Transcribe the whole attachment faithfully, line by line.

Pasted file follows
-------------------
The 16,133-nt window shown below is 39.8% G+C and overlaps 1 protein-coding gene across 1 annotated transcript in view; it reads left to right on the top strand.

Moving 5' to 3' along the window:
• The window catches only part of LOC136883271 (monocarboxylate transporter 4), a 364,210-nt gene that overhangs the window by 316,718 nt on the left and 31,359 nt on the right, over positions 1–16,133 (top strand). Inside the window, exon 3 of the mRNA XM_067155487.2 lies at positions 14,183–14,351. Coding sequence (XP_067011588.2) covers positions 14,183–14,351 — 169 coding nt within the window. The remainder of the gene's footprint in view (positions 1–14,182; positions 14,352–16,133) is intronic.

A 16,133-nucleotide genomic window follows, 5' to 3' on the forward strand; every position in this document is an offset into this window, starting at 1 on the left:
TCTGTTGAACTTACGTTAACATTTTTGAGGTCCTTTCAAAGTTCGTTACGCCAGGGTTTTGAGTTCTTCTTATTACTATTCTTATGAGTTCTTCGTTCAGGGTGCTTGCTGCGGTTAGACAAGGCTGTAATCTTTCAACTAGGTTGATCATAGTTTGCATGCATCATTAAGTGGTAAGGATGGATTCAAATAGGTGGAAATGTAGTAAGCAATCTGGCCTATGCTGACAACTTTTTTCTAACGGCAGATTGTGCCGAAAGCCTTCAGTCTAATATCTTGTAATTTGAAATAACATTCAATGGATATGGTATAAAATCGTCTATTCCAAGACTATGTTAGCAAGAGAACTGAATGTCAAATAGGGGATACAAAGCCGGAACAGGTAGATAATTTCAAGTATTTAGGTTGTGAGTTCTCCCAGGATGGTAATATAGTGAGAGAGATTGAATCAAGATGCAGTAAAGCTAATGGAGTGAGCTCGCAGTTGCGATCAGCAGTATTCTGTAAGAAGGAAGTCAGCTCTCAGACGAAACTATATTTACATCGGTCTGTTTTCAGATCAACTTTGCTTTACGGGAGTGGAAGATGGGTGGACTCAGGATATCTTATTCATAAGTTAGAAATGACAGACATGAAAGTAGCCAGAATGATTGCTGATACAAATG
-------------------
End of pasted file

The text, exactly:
The 16,133-nt window shown below is 39.8% G+C and overlaps 1 protein-coding gene across 1 annotated transcript in view; it reads left to right on the top strand.

Moving 5' to 3' along the window:
• The window catches only part of LOC136883271 (monocarboxylate transporter 4), a 364,210-nt gene that overhangs the window by 316,718 nt on the left and 31,359 nt on the right, over positions 1–16,133 (top strand). Inside the window, exon 3 of the mRNA XM_067155487.2 lies at positions 14,183–14,351. Coding sequence (XP_067011588.2) covers positions 14,183–14,351 — 169 coding nt within the window. The remainder of the gene's footprint in view (positions 1–14,182; positions 14,352–16,133) is intronic.

A 16,133-nucleotide genomic window follows, 5' to 3' on the forward strand; every position in this document is an offset into this window, starting at 1 on the left:
TCTGTTGAACTTACGTTAACATTTTTGAGGTCCTTTCAAAGTTCGTTACGCCAGGGTTTTGAGTTCTTCTTATTACTATTCTTATGAGTTCTTCGTTCAGGGTGCTTGCTGCGGTTAGACAAGGCTGTAATCTTTCAACTAGGTTGATCATAGTTTGCATGCATCATTAAGTGGTAAGGATGGATTCAAATAGGTGGAAATGTAGTAAGCAATCTGGCCTATGCTGACAACTTTTTTCTAACGGCAGATTGTGCCGAAAGCCTTCAGTCTAATATCTTGTAATTTGAAATAACATTCAATGGATATGGTATAAAATCGTCTATTCCAAGACTATGTTAGCAAGAGAACTGAATGTCAAATAGGGGATACAAAGCCGGAACAGGTAGATAATTTCAAGTATTTAGGTTGTGAGTTCTCCCAGGATGGTAATATAGTGAGAGAGATTGAATCAAGATGCAGTAAAGCTAATGGAGTGAGCTCGCAGTTGCGATCAGCAGTATTCTGTAAGAAGGAAGTCAGCTCTCAGACGAAACTATATTTACATCGGTCTGTTTTCAGATCAACTTTGCTTTACGGGAGTGGAAGATGGGTGGACTCAGGATATCTTATTCATAAGTTAGAAATGACAGACATGAAAGTAGCCAGAATGATTGCTGATACAAATG